Consider climate change. While negotiating his China deal, Obama was also busy auctioning off drilling rights to 112 million acres of the Gulf of Mexico. As soon as the deal was done, he was on the phone urging Democrats to back a bill that cut EPA staff, let the Export-Import Bank fund coal-fired electric plants and blocked enforcement of new rules for energy-efficient light bulbs.

In his first term Obama passed the word to his top hires to quiet down about global warming. He likes fracking and brags about increasing oil production. He won’t let Congress approve the Keystone pipeline, but he may approve it himself. In short, he’s a study in mixed climate messages.

The net neutrality story is even more confounding. The statement Obama released was one of the more thoughtful of his presidency. But he’d already made Tom Wheeler, CEO of the most powerful lobby opposing net neutrality, head of the Federal Communications Commission. And they decide the issue. It’s an independent commission that does what it wants. Its members may be moved by Obama’s eloquent words, or just confused.

Perhaps the most troubling contradiction lies in foreign policy. Obama began his speech on Tuesday by saying “tonight we turn the page.” As evidence he cited our newly reduced role in Afghanistan. As he put it: “For the first time since 9/11, our combat mission in Afghanistan is over. Six years ago, nearly 180,000 American troops served in Iraq and Afghanistan. Today fewer than 15,000 remain. And we salute the courage and sacrifice of every man and woman… who has served to keep us safe.”

Obama’s relative restraint is such an improvement on George W. Bush’s bellicosity that we can’t help but judge him on a curve. That he’s bogged down in Afghanistan is no surprise, as these wars are always easier to start than finish. (It’s why they call them quagmires.) But in fact there are more than 15,000 Americans still left there. There are, for instance, the private contractors, whose number tripled under Obama. In early 2014, the last time figures were reported, there were 24,000. Obama says the “combat mission” is over — but the combat isn’t finished and neither is the mission.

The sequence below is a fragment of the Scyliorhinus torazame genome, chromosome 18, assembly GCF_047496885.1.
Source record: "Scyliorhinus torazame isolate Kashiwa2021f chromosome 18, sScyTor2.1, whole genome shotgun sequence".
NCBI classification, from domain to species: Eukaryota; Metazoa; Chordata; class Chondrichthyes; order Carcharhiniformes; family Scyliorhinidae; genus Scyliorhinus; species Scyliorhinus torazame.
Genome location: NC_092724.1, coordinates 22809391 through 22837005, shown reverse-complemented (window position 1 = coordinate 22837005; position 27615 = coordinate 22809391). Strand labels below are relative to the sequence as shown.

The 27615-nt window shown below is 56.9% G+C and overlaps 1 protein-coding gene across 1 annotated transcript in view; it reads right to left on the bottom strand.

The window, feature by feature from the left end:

On Wednesday, Mother Jones ran a story by Nick Turse of TomDispatch.com reporting that in 2014 Obama deployed U.S. Special Ops forces to 133 countries. That’s more than two-thirds of all the countries in the world; it’s a disturbing number and one that also grew exponentially on Obama’s watch. Even more disturbing are the drone strikes Obama has authorized, more than 10 times the number authorized by George W. Bush. American drones have now killed an estimate of more than 4,000 people. At least 20 percent of them were innocent civilians; less than 2 percent were high-value military targets.

In case you thought our combat mission in Iraq ended, buried in Obama’s speech was a call for Congress to pass a “resolution to authorize the use of force against ISIL.” That was it — no explanation of vital interests at stake or limits to set. It was strange coming from a man who wouldn’t be president but for a speech he once gave against a war into which we were tragically conned.

Our war with ISIL proceeds under cover of our original Iraq war resolution, the exhaustion of which Obama concedes by implication. Someone should tell him the same resolution is used to justify drone strikes in nations we’re not at war with. Someone might also mention that use of “private security contractors” — the word “mercenary” stirs indignation — ill befits a democracy; that sending special ops forces to 133 countries also requires authorization and that if you declare an end to combat operations in two wars, your next budget should declare a peace dividend.

Obama’s failure to reconcile words to deeds detracts mightily from the grab bag of ideas he offers under the catchy title “middle class economics.” As noted, these policies could really improve people’s lives. But while he’s out thumping for them, he’s in hot pursuit of what he hopes will be his last coup, approval of the Trans Pacific Trade Partnership. It’s such a popular idea he chose not to breathe its name in his speech. What he did say was worth sampling if only to savor its cleverness: “China wants to write the rules for the world’s fastest-growing region. We should write those rules… That’s why I’m asking both parties to give me trade promotion authority to protect American workers, with strong new trade deals from Asia to Europe that aren’t just free, but fair.”

He doesn’t want another free trade fiasco like that awful NAFTA, just “trade promotion authority to protect American workers.” Surely we can all be for that.